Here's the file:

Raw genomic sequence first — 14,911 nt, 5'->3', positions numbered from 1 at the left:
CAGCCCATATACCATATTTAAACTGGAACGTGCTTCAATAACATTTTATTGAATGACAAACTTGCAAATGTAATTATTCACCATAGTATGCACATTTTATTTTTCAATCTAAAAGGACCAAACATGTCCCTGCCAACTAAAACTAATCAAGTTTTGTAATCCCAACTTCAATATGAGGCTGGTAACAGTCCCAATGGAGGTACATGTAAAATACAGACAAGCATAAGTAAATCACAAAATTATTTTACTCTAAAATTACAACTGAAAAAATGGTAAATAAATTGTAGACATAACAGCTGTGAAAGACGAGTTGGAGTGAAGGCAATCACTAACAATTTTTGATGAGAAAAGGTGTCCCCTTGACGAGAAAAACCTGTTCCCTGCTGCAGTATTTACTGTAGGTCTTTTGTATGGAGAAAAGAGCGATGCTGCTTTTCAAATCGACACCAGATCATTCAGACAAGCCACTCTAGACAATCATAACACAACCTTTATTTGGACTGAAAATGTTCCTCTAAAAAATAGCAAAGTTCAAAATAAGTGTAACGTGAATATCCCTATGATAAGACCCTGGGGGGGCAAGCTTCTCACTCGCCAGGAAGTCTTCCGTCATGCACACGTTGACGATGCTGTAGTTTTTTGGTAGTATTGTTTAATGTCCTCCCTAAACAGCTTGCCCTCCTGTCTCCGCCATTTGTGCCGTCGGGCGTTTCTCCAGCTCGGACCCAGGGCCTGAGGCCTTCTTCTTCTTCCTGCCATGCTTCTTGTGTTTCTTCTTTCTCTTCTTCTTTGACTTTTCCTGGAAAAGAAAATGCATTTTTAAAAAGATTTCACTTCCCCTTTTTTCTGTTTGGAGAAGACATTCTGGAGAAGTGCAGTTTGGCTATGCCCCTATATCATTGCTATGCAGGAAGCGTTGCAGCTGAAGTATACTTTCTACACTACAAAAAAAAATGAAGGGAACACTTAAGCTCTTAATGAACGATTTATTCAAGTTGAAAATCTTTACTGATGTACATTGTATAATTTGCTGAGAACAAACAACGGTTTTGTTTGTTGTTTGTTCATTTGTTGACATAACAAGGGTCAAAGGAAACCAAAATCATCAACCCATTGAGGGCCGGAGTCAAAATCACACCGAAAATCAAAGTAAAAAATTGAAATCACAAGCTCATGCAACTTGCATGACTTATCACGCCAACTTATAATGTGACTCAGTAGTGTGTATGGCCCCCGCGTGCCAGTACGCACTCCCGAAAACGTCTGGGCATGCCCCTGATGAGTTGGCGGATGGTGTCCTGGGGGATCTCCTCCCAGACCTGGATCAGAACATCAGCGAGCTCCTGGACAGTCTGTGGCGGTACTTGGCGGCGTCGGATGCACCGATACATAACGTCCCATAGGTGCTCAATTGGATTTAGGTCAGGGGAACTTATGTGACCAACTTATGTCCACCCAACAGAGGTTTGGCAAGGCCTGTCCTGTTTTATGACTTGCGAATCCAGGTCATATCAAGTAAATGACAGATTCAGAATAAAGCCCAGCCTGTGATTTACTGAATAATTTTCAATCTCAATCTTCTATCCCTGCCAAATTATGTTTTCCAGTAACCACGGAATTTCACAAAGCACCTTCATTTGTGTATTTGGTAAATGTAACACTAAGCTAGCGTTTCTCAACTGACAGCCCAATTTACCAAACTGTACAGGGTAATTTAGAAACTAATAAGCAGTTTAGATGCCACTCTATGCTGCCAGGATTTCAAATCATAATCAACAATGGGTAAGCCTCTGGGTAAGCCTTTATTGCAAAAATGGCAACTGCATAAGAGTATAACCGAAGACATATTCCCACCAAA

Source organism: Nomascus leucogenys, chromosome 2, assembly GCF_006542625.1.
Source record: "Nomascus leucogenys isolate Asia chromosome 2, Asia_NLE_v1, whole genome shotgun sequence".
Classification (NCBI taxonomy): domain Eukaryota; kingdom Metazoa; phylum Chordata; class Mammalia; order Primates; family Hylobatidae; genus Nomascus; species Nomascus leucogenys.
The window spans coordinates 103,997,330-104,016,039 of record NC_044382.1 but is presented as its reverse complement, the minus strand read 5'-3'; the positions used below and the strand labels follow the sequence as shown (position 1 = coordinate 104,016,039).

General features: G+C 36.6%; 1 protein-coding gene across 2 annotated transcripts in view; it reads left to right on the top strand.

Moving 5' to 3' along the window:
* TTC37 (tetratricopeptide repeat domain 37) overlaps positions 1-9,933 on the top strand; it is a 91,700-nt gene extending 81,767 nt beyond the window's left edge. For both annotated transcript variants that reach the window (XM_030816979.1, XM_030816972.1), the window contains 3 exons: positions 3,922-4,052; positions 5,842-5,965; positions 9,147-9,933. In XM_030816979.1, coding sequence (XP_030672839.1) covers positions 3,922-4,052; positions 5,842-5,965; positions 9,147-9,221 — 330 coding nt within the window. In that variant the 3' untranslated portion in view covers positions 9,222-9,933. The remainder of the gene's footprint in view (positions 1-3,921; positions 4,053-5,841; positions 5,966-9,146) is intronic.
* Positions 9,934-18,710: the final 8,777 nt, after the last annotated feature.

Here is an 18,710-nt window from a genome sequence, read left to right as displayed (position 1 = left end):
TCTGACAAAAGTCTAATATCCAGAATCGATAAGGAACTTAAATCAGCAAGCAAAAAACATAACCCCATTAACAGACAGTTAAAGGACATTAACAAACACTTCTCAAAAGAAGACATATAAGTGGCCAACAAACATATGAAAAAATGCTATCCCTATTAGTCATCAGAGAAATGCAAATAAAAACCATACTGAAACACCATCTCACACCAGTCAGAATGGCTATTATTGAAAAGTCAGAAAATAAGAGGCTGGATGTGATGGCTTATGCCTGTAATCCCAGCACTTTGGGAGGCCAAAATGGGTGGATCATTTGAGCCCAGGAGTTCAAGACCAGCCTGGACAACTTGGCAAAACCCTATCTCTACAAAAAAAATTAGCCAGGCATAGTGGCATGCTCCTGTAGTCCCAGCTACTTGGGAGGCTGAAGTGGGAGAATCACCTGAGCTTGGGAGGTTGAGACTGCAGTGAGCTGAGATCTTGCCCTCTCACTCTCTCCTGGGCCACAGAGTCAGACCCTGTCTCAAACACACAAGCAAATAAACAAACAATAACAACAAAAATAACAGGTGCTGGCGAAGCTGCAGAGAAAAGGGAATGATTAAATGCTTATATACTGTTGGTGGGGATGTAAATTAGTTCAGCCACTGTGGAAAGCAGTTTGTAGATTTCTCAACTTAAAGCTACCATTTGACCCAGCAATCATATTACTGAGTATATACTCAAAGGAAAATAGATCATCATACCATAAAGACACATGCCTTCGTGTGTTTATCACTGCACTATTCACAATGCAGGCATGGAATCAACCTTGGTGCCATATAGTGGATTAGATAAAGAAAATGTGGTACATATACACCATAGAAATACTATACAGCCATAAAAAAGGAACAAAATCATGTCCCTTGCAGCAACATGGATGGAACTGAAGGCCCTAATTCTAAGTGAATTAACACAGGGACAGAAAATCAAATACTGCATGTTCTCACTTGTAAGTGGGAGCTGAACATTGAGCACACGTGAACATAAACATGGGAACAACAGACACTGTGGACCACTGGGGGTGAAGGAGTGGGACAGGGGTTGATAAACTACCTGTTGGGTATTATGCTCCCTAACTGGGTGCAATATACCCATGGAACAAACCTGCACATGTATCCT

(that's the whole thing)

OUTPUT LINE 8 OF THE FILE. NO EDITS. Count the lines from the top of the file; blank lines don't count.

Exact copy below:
Moving 5' to 3' along the window: